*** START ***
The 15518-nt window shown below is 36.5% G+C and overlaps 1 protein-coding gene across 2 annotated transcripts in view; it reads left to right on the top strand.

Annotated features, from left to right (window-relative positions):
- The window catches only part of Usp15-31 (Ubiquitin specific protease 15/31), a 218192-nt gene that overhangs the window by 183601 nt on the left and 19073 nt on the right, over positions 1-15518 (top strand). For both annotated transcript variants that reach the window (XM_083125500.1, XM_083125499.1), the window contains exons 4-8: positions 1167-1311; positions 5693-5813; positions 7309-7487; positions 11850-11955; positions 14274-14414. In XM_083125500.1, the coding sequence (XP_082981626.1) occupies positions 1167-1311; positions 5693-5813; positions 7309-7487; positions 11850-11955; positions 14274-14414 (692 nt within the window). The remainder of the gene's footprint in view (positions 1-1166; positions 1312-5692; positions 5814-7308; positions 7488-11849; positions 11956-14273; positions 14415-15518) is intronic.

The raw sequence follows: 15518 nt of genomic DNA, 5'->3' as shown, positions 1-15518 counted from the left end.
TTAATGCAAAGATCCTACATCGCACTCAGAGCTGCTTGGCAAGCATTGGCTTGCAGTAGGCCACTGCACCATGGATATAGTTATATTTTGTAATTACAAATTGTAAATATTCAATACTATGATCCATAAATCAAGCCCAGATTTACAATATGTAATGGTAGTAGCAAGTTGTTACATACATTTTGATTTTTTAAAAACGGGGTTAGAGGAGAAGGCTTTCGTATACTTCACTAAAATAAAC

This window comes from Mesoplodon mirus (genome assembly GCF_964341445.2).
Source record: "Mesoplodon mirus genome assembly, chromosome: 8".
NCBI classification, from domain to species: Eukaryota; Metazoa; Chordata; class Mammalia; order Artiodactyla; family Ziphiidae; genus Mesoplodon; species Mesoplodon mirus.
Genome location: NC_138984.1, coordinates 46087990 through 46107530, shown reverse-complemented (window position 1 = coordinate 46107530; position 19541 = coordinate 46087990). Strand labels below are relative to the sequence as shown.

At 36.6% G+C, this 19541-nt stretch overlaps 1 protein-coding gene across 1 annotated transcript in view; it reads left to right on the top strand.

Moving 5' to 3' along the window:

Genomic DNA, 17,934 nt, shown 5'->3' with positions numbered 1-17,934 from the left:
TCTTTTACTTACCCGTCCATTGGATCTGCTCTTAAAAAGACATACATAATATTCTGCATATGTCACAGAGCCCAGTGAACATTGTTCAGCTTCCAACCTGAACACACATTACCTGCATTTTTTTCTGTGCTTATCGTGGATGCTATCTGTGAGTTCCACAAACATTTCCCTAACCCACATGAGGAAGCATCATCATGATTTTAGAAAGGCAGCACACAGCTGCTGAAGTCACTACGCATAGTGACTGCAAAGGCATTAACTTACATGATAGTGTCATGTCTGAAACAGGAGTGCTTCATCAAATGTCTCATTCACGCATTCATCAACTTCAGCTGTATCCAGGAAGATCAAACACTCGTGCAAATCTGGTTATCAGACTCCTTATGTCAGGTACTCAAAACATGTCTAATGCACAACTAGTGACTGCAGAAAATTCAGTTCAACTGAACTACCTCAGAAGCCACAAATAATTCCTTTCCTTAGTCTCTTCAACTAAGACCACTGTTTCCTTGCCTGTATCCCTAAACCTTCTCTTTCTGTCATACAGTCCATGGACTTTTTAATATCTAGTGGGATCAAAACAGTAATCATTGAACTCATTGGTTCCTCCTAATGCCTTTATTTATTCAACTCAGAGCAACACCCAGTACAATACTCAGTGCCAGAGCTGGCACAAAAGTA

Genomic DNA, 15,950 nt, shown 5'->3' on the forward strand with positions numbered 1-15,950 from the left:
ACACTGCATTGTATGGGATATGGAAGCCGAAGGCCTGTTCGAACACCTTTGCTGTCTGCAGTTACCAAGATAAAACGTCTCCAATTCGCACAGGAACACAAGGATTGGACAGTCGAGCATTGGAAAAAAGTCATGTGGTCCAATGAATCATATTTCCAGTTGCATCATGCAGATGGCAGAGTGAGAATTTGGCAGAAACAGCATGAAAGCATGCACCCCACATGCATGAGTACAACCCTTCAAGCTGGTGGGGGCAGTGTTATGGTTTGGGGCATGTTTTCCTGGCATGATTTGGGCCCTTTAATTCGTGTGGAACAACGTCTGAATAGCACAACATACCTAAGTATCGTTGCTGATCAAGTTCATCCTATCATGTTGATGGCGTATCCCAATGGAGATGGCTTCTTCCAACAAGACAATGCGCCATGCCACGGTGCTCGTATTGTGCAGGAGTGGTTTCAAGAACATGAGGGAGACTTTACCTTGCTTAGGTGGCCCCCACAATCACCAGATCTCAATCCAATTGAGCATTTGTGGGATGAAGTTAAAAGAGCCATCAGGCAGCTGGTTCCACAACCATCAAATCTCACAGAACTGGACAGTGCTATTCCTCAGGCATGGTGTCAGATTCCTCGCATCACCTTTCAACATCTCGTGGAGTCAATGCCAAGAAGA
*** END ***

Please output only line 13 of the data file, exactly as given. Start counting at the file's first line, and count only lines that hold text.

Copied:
TCTTTTACTTACCCGTCCATTGGATCTGCTCTTAAAAAGACATACATAATATTCTGCATATGTCACAGAGCCCAGTGAACATTGTTCAGCTTCCAACCTGAACACACATTACCTGCATTTTTTTCTGTGCTTATCGTGGATGCTATCTGTGAGTTCCACAAACATTTCCCTAACCCACATGAGGAAGCATCATCATGATTTTAGAAAGGCAGCACACAGCTGCTGAAGTCACTACGCATAGTGACTGCAAAGGCATTAACTTACATGATAGTGTCATGTCTGAAACAGGAGTGCTTCATCAAATGTCTCATTCACGCATTCATCAACTTCAGCTGTATCCAGGAAGATCAAACACTCGTGCAAATCTGGTTATCAGACTCCTTATGTCAGGTACTCAAAACATGTCTAATGCACAACTAGTGACTGCAGAAAATTCAGTTCAACTGAACTACCTCAGAAGCCACAAATAATTCCTTTCCTTAGTCTCTTCAACTAAGACCACTGTTTCCTTGCCTGTATCCCTAAACCTTCTCTTTCTGTCATACAGTCCATGGACTTTTTAATATCTAGTGGGATCAAAACAGTAATCATTGAACTCATTGGTTCCTCCTAATGCCTTTATTTATTCAACTCAGAGCAACACCCAGTACAATACTCAGTGCCAGAGCTGGCACAAAAGTA